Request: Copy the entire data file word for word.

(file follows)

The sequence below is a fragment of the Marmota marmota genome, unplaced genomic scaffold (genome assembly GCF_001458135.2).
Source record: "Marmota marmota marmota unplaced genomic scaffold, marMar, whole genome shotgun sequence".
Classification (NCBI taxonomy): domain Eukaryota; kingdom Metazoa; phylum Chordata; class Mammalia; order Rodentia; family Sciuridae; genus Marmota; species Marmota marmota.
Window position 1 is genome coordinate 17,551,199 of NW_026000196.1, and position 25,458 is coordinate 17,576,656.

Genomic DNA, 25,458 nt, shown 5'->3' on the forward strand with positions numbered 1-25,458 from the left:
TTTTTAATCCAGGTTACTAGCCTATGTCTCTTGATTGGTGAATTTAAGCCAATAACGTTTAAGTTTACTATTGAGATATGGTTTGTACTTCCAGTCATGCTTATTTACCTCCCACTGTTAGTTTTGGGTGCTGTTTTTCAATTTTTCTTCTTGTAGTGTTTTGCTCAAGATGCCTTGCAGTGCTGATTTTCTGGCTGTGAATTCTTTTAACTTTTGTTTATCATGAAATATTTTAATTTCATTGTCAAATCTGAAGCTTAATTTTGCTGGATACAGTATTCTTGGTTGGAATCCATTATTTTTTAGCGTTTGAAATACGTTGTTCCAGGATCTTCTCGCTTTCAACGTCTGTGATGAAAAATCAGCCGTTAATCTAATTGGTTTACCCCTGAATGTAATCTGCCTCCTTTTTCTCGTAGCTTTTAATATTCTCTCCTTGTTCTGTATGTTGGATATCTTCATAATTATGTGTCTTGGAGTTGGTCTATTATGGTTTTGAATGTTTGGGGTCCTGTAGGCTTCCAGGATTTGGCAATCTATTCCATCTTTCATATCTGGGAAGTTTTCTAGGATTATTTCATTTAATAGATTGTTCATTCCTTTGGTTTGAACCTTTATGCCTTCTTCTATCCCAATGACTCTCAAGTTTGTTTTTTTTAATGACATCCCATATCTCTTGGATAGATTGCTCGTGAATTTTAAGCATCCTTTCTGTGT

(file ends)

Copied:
The sequence below is a fragment of the Marmota marmota genome, unplaced genomic scaffold (genome assembly GCF_001458135.2).
Source record: "Marmota marmota marmota unplaced genomic scaffold, marMar, whole genome shotgun sequence".
Classification (NCBI taxonomy): domain Eukaryota; kingdom Metazoa; phylum Chordata; class Mammalia; order Rodentia; family Sciuridae; genus Marmota; species Marmota marmota.
Window position 1 is genome coordinate 17,551,199 of NW_026000196.1, and position 25,458 is coordinate 17,576,656.

Genomic DNA, 25,458 nt, shown 5'->3' on the forward strand with positions numbered 1-25,458 from the left:
TTTTTAATCCAGGTTACTAGCCTATGTCTCTTGATTGGTGAATTTAAGCCAATAACGTTTAAGTTTACTATTGAGATATGGTTTGTACTTCCAGTCATGCTTATTTACCTCCCACTGTTAGTTTTGGGTGCTGTTTTTCAATTTTTCTTCTTGTAGTGTTTTGCTCAAGATGCCTTGCAGTGCTGATTTTCTGGCTGTGAATTCTTTTAACTTTTGTTTATCATGAAATATTTTAATTTCATTGTCAAATCTGAAGCTTAATTTTGCTGGATACAGTATTCTTGGTTGGAATCCATTATTTTTTAGCGTTTGAAATACGTTGTTCCAGGATCTTCTCGCTTTCAACGTCTGTGATGAAAAATCAGCCGTTAATCTAATTGGTTTACCCCTGAATGTAATCTGCCTCCTTTTTCTCGTAGCTTTTAATATTCTCTCCTTGTTCTGTATGTTGGATATCTTCATAATTATGTGTCTTGGAGTTGGTCTATTATGGTTTTGAATGTTTGGGGTCCTGTAGGCTTCCAGGATTTGGCAATCTATTCCATCTTTCATATCTGGGAAGTTTTCTAGGATTATTTCATTTAATAGATTGTTCATTCCTTTGGTTTGAACCTTTATGCCTTCTTCTATCCCAATGACTCTCAAGTTTGTTTTTTTTAATGACATCCCATATCTCTTGGATAGATTGCTCGTGAATTTTAAGCATCCTTTCTGTGT